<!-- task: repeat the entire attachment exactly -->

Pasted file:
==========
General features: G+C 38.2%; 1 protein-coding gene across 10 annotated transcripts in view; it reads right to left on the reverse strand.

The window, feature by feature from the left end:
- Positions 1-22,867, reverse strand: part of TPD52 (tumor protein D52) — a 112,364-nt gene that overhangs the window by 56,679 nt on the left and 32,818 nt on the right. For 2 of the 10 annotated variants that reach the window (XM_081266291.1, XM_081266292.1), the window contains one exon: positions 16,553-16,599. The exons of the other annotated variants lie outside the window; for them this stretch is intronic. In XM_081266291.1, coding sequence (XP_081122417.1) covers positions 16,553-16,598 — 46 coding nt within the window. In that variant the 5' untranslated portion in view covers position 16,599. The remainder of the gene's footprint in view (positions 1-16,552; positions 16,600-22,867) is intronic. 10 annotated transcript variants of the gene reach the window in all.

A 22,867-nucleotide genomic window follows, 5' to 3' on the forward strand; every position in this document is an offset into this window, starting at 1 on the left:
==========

General features: G+C 38.2%; 1 protein-coding gene across 10 annotated transcripts in view; it reads right to left on the reverse strand.

The window, feature by feature from the left end:
- Positions 1-22,867, reverse strand: part of TPD52 (tumor protein D52) — a 112,364-nt gene that overhangs the window by 56,679 nt on the left and 32,818 nt on the right. For 2 of the 10 annotated variants that reach the window (XM_081266291.1, XM_081266292.1), the window contains one exon: positions 16,553-16,599. The exons of the other annotated variants lie outside the window; for them this stretch is intronic. In XM_081266291.1, coding sequence (XP_081122417.1) covers positions 16,553-16,598 — 46 coding nt within the window. In that variant the 5' untranslated portion in view covers position 16,599. The remainder of the gene's footprint in view (positions 1-16,552; positions 16,600-22,867) is intronic. 10 annotated transcript variants of the gene reach the window in all.

A 22,867-nucleotide genomic window follows, 5' to 3' on the forward strand; every position in this document is an offset into this window, starting at 1 on the left: